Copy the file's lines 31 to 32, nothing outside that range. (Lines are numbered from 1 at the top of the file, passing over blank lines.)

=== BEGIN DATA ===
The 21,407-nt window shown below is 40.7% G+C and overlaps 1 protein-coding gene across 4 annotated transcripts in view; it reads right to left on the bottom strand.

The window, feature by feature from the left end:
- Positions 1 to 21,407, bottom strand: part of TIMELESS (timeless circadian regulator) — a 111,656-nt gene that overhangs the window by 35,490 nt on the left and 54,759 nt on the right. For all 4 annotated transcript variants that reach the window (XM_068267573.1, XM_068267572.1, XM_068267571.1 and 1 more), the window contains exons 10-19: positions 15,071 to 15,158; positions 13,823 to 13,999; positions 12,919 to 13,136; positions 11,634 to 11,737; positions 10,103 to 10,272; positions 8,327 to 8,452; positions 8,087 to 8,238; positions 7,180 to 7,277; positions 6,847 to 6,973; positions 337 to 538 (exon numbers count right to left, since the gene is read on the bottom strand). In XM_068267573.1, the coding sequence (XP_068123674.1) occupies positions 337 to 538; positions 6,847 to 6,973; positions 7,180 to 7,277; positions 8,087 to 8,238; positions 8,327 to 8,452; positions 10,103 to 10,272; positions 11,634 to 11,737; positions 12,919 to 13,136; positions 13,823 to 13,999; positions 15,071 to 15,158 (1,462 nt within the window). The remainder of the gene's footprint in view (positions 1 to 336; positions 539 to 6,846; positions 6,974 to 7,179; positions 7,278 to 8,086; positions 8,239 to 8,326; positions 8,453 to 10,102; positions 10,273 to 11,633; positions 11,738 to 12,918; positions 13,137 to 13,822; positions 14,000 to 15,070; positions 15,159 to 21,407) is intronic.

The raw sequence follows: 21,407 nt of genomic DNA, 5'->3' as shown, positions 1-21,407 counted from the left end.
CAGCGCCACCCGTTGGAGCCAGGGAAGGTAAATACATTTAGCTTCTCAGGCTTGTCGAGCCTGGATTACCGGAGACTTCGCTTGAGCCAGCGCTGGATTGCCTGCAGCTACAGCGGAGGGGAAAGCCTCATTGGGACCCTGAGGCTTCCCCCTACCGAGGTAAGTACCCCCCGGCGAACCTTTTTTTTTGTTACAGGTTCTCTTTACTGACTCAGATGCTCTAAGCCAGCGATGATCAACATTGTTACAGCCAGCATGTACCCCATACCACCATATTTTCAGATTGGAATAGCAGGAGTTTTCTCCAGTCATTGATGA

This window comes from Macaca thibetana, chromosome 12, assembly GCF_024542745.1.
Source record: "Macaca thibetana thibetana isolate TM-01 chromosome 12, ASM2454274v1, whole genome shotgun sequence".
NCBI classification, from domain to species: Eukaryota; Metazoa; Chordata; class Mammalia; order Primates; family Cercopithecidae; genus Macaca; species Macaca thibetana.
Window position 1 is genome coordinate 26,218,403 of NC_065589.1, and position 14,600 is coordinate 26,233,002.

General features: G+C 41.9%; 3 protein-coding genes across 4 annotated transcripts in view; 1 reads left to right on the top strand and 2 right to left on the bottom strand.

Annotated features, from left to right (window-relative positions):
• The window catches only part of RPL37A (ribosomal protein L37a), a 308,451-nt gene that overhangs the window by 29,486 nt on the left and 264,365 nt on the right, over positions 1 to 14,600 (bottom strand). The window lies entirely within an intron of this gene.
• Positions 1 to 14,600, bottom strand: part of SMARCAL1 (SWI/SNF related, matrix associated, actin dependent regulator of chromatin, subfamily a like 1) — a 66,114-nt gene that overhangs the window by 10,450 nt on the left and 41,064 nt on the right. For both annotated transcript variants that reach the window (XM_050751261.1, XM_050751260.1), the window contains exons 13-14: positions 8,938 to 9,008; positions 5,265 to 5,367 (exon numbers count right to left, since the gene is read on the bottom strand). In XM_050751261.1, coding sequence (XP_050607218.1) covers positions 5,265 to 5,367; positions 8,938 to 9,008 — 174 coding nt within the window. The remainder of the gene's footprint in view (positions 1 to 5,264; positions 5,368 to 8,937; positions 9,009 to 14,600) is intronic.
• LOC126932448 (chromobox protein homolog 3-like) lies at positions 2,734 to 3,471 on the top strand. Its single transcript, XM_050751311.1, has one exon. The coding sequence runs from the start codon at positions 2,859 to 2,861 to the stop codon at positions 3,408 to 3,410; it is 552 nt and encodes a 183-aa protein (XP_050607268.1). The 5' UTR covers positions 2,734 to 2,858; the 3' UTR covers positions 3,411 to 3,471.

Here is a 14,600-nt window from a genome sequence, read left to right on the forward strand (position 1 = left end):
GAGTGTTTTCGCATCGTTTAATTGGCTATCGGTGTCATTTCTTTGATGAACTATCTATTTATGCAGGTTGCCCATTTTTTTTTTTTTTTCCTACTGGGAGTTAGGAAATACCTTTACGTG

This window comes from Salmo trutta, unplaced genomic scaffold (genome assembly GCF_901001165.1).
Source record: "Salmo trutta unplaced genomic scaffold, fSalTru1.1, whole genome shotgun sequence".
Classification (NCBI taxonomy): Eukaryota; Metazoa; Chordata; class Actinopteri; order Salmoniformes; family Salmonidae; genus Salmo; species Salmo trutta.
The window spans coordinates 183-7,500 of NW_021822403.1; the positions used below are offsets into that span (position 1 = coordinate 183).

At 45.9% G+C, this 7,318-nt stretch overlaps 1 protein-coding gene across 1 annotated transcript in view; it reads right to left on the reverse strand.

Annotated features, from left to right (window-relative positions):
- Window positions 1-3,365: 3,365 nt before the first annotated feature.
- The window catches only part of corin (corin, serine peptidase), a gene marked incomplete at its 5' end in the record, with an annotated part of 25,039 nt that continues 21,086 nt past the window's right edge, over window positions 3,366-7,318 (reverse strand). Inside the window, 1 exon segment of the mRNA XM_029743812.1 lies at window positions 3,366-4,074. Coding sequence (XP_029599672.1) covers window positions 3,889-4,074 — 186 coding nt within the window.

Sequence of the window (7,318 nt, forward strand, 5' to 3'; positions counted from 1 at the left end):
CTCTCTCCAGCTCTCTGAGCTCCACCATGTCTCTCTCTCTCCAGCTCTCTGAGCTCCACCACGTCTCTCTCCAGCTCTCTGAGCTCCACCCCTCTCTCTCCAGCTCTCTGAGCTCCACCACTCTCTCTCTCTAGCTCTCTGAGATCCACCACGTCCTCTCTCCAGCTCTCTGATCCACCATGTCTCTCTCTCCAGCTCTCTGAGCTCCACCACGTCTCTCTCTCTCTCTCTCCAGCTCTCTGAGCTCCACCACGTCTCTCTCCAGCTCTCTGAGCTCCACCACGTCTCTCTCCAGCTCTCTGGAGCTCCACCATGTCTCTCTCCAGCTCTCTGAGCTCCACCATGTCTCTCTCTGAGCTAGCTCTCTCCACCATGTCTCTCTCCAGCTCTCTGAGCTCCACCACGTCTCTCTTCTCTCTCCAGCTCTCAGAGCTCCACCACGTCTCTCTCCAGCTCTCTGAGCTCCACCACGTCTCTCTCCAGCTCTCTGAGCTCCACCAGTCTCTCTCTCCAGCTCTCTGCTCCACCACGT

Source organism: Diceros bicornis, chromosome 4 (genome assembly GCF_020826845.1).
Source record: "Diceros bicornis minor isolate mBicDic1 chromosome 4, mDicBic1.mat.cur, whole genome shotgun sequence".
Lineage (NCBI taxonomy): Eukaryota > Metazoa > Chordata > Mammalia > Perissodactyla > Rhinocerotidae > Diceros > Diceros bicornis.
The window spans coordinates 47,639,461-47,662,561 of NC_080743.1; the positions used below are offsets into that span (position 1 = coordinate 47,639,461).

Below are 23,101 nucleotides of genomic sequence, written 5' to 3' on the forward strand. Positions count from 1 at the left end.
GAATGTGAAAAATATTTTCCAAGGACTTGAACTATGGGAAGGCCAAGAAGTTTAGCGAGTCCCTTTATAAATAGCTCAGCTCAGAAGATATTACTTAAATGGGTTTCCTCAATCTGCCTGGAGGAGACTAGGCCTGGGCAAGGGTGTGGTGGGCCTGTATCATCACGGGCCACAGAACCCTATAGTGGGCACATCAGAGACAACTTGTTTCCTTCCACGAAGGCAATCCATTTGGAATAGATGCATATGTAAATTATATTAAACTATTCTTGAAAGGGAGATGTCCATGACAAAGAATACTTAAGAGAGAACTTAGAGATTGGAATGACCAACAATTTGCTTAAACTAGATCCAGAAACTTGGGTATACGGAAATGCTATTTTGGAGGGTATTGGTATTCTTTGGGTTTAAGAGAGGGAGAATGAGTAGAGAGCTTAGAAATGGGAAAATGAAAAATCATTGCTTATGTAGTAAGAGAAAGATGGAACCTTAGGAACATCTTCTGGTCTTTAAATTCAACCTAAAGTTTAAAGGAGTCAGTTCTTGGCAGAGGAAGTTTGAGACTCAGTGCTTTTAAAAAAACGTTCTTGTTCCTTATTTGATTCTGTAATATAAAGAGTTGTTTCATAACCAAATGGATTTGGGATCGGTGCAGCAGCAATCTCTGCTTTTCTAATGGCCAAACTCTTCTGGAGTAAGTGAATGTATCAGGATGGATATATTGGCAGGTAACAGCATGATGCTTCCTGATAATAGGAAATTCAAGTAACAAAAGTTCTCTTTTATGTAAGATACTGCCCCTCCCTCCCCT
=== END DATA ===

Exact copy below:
Below are 23,101 nucleotides of genomic sequence, written 5' to 3' on the forward strand. Positions count from 1 at the left end.
GAATGTGAAAAATATTTTCCAAGGACTTGAACTATGGGAAGGCCAAGAAGTTTAGCGAGTCCCTTTATAAATAGCTCAGCTCAGAAGATATTACTTAAATGGGTTTCCTCAATCTGCCTGGAGGAGACTAGGCCTGGGCAAGGGTGTGGTGGGCCTGTATCATCACGGGCCACAGAACCCTATAGTGGGCACATCAGAGACAACTTGTTTCCTTCCACGAAGGCAATCCATTTGGAATAGATGCATATGTAAATTATATTAAACTATTCTTGAAAGGGAGATGTCCATGACAAAGAATACTTAAGAGAGAACTTAGAGATTGGAATGACCAACAATTTGCTTAAACTAGATCCAGAAACTTGGGTATACGGAAATGCTATTTTGGAGGGTATTGGTATTCTTTGGGTTTAAGAGAGGGAGAATGAGTAGAGAGCTTAGAAATGGGAAAATGAAAAATCATTGCTTATGTAGTAAGAGAAAGATGGAACCTTAGGAACATCTTCTGGTCTTTAAATTCAACCTAAAGTTTAAAGGAGTCAGTTCTTGGCAGAGGAAGTTTGAGACTCAGTGCTTTTAAAAAAACGTTCTTGTTCCTTATTTGATTCTGTAATATAAAGAGTTGTTTCATAACCAAATGGATTTGGGATCGGTGCAGCAGCAATCTCTGCTTTTCTAATGGCCAAACTCTTCTGGAGTAAGTGAATGTATCAGGATGGATATATTGGCAGGTAACAGCATGATGCTTCCTGATAATAGGAAATTCAAGTAACAAAAGTTCTCTTTTATGTAAGATACTGCCCCTCCCTCCCCT